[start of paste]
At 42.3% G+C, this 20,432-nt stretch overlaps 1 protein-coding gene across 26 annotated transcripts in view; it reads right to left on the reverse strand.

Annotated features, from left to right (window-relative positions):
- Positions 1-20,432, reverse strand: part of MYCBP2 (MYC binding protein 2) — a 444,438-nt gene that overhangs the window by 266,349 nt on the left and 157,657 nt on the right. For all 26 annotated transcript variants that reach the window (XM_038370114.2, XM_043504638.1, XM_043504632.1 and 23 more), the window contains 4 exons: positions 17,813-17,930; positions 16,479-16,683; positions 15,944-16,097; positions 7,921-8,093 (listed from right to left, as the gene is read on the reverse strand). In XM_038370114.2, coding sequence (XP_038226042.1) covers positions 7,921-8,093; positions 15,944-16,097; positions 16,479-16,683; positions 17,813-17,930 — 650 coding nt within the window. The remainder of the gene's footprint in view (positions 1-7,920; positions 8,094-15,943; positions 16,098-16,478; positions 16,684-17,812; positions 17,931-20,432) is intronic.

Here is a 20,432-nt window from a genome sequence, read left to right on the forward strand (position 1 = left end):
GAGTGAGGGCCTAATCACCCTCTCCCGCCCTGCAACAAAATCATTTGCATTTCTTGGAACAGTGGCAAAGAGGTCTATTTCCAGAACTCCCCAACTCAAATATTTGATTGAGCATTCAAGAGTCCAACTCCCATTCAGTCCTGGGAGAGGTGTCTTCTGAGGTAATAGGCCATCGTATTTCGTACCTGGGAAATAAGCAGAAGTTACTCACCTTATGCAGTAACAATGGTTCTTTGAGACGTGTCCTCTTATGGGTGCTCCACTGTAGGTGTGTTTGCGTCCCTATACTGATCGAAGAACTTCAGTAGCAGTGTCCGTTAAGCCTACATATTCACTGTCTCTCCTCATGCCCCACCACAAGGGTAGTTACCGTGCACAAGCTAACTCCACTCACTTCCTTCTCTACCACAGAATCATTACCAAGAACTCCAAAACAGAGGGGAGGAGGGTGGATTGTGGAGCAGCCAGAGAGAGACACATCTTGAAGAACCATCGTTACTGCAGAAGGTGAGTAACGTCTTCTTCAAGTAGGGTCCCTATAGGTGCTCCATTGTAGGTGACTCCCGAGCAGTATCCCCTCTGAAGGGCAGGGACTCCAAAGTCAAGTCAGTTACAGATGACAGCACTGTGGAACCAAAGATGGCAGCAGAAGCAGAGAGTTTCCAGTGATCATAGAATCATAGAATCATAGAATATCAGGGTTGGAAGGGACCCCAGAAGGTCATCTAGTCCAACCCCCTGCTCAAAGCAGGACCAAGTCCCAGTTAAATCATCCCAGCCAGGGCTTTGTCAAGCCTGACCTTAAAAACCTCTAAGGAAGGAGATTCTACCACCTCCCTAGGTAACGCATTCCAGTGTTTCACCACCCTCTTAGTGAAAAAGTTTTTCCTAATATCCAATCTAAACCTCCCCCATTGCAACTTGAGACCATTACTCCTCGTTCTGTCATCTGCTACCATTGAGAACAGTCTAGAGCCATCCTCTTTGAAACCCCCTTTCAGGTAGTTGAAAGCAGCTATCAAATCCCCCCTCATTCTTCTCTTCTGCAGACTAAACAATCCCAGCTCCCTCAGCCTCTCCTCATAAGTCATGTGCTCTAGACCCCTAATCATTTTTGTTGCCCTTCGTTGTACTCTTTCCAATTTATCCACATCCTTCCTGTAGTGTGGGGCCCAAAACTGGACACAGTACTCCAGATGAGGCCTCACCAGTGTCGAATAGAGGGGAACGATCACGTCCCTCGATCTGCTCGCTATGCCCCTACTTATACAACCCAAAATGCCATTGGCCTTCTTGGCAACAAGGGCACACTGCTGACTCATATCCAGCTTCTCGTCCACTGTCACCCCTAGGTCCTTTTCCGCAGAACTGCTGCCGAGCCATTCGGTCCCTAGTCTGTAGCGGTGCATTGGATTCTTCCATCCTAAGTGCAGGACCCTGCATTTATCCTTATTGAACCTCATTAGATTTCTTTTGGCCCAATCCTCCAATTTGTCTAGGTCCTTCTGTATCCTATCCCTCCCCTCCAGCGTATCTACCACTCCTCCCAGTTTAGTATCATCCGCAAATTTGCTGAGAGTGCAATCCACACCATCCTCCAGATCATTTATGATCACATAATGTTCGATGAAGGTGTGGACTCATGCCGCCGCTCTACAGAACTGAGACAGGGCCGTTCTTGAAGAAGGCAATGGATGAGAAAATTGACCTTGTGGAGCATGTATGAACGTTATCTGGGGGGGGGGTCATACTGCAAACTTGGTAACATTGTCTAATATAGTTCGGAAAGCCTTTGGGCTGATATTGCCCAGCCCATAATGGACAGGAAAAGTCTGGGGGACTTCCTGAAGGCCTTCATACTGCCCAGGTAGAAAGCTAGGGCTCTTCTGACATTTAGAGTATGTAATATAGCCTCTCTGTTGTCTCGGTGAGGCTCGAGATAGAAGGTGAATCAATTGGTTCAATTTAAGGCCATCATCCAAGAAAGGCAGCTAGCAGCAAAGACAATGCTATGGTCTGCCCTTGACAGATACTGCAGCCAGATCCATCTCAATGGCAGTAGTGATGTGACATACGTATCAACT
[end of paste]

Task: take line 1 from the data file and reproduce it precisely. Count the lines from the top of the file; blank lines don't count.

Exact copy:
At 42.3% G+C, this 20,432-nt stretch overlaps 1 protein-coding gene across 26 annotated transcripts in view; it reads right to left on the reverse strand.